Crowd Views III: Winning the Reviews Race

G2 Crowd is releasing its third quarterly research report: Crowd Views. The first two focused on “Solving the Talent Crisis” and “Solving Common Enterprise Problems.” This edition is about small business and the technology they use to solve their problems. The goal of this edition of Crowd Views is to help other small businesses understand what their peers are using to solve business problems. This is the sixth blog in our 10-part series about these small-business insights.

For small businesses, marketing is a constant struggle. With the advent of the internet, marketing software has never been more accessible, however, the breadth of choices and time commitment can be overwhelming. While billboards and TV ads may seem like easy and comfortable (though expensive) solutions to fall back on, their influence is steadily being eclipsed by the tech space.

In our most recent Crowd Views survey, we found that small businesses looking to grow are primarily investing in marketing and advertising this year (Crowd Views fig. 13). This makes complete sense: acquiring more customers is almost guaranteed to mean more revenue. However, how that money is used can make or break your attempt at growth.

Something that should absolutely be considered as a part of an online marketing strategy is online reviews. Of course, this is something that we here at G2 Crowd are deeply familiar with. Reviews empower buyers to make informed decisions, which is great for consumers, but can seem less positive for businesses.

These days, people put a lot of trust in online reviews. Apparently, 84 percent of people trust online reviews as much as a personal recommendation, and 90 percent read fewer than 10 reviews before forming an opinion. More importantly, according to the source above, Google takes reviews into account for search rankings (along with distance and relevance), so the better your reviews the higher your search rankings will likely be.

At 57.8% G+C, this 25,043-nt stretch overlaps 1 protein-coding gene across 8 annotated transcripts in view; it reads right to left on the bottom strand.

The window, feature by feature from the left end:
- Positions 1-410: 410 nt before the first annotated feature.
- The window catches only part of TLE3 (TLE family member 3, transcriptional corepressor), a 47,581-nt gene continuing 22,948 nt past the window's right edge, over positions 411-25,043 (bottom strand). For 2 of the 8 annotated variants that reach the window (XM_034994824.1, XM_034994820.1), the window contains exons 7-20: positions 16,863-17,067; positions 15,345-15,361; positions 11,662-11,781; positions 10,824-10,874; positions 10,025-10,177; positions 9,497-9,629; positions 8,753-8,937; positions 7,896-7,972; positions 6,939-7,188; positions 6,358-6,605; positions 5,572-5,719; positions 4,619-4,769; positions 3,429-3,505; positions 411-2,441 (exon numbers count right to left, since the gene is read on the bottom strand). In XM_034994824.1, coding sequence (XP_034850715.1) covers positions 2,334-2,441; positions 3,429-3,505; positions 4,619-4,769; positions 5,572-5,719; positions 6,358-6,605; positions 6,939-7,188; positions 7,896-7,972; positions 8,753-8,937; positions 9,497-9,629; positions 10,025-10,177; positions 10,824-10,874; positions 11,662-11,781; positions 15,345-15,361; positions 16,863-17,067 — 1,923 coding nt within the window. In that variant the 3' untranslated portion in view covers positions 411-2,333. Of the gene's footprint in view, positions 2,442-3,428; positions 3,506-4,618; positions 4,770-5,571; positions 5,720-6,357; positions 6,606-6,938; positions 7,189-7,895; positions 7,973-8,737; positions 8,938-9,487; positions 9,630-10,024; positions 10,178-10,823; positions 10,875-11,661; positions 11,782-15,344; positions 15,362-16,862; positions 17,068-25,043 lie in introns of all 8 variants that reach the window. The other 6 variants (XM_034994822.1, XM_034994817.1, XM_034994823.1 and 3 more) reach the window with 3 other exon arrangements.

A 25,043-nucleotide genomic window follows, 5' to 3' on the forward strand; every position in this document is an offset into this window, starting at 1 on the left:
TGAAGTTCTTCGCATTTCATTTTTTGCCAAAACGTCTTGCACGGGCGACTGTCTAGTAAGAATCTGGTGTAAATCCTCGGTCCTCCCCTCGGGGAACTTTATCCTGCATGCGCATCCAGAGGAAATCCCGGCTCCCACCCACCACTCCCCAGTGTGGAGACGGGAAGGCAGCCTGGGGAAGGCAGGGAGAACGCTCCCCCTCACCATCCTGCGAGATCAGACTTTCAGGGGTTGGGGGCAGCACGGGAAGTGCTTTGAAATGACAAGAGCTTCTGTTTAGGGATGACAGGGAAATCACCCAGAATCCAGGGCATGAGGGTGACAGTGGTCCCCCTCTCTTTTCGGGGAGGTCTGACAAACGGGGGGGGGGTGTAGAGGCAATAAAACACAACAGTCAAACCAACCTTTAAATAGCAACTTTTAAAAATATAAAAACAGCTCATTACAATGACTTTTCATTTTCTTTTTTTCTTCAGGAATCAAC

Bad reviews can give invaluable insight into the places where your business needs to improve and, if handled correctly, can actually win people over.

Yelp, the online business review site, recently released a factsheet with a variety of statistics. As of June 30, 2017, the site has a total of 135 million reviews. 22 percent of those reviews are for shopping-related businesses, 18 percent are for restaurants, and 14 percent are for home and other local services. But, positively, 47 percent of those are five stars and only 15 percent are one star. So if you’re a small-business owner concerned that online reviews might hurt your business, your fears may be unfounded.

However, it’s worth noting that the system is not always as honest as it appears. In 2013, Yelp was taken to court by small businesses that alleged that Yelp was extorting them for advertising money in order to remove bad reviews (the court ruled Yelp was not extorting business owners). Yelp does have an algorithm that recommends reviews as “helpful” and hides reviews that are considered “unhelpful” or may be fake. That doesn’t stop businesses from buying fake 5-star reviews in an attempt to raise their rankings, even though this is not a good idea.

In fact, negative reviews can actually be a good thing. Bad reviews can give invaluable insight into the places where your business needs to improve and, if handled correctly, can actually win people over. By responding quickly, publicly and sympathetically, customers can see that you care about both the quality of service provided and the customers themselves.

Online reviews can help you grow your business in multiple ways, but it’s up to you to provide a quality product. The adage “the customer is always right” feels outdated, but there is still an element of truth to it. Customers will always have opinions and you may or may not agree with them, but they are always entitled to those opinions. The internet simply makes those opinions public.


Click here to download Crowd Views: Small Business report in full for free.